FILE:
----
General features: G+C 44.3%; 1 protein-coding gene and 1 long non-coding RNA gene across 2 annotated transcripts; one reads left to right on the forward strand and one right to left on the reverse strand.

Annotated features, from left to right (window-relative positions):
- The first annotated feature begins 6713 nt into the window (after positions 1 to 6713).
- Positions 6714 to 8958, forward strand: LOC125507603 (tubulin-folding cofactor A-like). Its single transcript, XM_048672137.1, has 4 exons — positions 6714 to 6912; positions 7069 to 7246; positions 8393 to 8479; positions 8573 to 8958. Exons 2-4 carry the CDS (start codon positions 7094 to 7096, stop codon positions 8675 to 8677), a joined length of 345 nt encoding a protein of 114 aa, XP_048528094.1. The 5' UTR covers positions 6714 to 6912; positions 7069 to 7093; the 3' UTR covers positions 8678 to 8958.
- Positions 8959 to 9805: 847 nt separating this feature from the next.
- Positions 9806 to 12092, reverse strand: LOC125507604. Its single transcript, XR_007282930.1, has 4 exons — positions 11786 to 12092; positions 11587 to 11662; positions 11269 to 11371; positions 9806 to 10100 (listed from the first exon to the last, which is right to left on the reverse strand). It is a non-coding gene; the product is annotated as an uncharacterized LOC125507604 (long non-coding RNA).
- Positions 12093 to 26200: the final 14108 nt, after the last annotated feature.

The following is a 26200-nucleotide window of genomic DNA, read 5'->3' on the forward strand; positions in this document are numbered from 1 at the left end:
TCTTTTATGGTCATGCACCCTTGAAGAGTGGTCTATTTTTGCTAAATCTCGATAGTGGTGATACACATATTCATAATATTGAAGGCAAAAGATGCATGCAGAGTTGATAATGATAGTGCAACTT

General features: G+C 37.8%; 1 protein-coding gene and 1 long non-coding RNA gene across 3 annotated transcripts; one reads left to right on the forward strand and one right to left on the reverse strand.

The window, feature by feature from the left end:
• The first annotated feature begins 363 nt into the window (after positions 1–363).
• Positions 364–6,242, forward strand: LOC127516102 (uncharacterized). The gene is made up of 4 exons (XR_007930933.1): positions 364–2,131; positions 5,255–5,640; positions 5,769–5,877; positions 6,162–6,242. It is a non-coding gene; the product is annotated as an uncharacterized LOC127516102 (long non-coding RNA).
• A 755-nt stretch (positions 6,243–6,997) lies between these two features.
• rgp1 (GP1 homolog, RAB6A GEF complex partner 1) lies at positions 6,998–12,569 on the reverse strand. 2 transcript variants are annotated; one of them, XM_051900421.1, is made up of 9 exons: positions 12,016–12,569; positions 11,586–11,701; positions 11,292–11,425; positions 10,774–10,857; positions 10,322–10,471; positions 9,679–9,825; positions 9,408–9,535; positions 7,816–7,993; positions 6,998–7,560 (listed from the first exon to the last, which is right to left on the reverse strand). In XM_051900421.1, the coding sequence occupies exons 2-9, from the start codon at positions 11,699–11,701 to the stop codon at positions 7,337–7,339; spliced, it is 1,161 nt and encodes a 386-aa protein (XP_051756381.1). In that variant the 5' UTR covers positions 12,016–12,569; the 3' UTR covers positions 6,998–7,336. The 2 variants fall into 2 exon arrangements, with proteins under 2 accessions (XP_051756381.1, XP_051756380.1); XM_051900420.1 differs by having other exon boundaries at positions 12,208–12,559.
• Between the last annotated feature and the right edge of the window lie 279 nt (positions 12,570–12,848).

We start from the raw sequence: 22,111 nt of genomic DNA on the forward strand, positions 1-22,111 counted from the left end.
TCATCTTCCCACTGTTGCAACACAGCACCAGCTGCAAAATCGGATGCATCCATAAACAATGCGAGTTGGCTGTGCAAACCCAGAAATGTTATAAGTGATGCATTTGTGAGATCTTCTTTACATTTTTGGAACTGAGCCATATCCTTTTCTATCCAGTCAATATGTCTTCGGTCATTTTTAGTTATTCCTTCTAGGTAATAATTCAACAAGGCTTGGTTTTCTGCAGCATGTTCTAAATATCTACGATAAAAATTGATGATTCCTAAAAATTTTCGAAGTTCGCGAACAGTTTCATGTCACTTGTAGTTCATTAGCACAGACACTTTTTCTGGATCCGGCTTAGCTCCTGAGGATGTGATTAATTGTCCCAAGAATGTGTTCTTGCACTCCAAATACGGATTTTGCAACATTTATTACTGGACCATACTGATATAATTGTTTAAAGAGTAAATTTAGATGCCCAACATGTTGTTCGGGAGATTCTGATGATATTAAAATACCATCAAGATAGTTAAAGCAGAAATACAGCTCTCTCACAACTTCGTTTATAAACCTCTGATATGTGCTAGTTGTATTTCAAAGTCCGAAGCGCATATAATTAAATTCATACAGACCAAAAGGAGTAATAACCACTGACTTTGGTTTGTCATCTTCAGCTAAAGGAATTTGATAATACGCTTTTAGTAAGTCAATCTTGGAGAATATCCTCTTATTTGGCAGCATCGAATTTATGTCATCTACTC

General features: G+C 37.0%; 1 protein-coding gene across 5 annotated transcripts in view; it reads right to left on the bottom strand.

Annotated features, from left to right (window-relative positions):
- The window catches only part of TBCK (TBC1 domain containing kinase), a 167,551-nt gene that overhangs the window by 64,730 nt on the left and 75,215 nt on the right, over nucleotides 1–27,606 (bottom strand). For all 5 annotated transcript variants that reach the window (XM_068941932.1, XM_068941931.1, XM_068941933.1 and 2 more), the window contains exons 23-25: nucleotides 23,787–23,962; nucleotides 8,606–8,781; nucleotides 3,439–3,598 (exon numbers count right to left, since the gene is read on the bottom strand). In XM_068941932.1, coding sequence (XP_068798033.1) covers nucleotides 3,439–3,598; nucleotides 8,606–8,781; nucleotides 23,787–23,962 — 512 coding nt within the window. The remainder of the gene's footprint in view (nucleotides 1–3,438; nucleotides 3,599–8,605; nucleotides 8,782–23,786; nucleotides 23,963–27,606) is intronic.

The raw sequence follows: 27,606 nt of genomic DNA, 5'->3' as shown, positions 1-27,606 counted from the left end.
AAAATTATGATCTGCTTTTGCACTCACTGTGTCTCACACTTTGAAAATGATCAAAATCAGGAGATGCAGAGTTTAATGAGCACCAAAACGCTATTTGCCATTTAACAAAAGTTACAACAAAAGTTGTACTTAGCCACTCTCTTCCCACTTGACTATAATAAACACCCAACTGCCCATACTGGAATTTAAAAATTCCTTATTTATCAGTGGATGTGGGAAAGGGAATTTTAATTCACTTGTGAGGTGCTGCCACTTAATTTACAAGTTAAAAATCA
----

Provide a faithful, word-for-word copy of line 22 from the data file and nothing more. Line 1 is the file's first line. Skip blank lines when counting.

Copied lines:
The raw sequence follows: 27,606 nt of genomic DNA, 5'->3' as shown, positions 1-27,606 counted from the left end.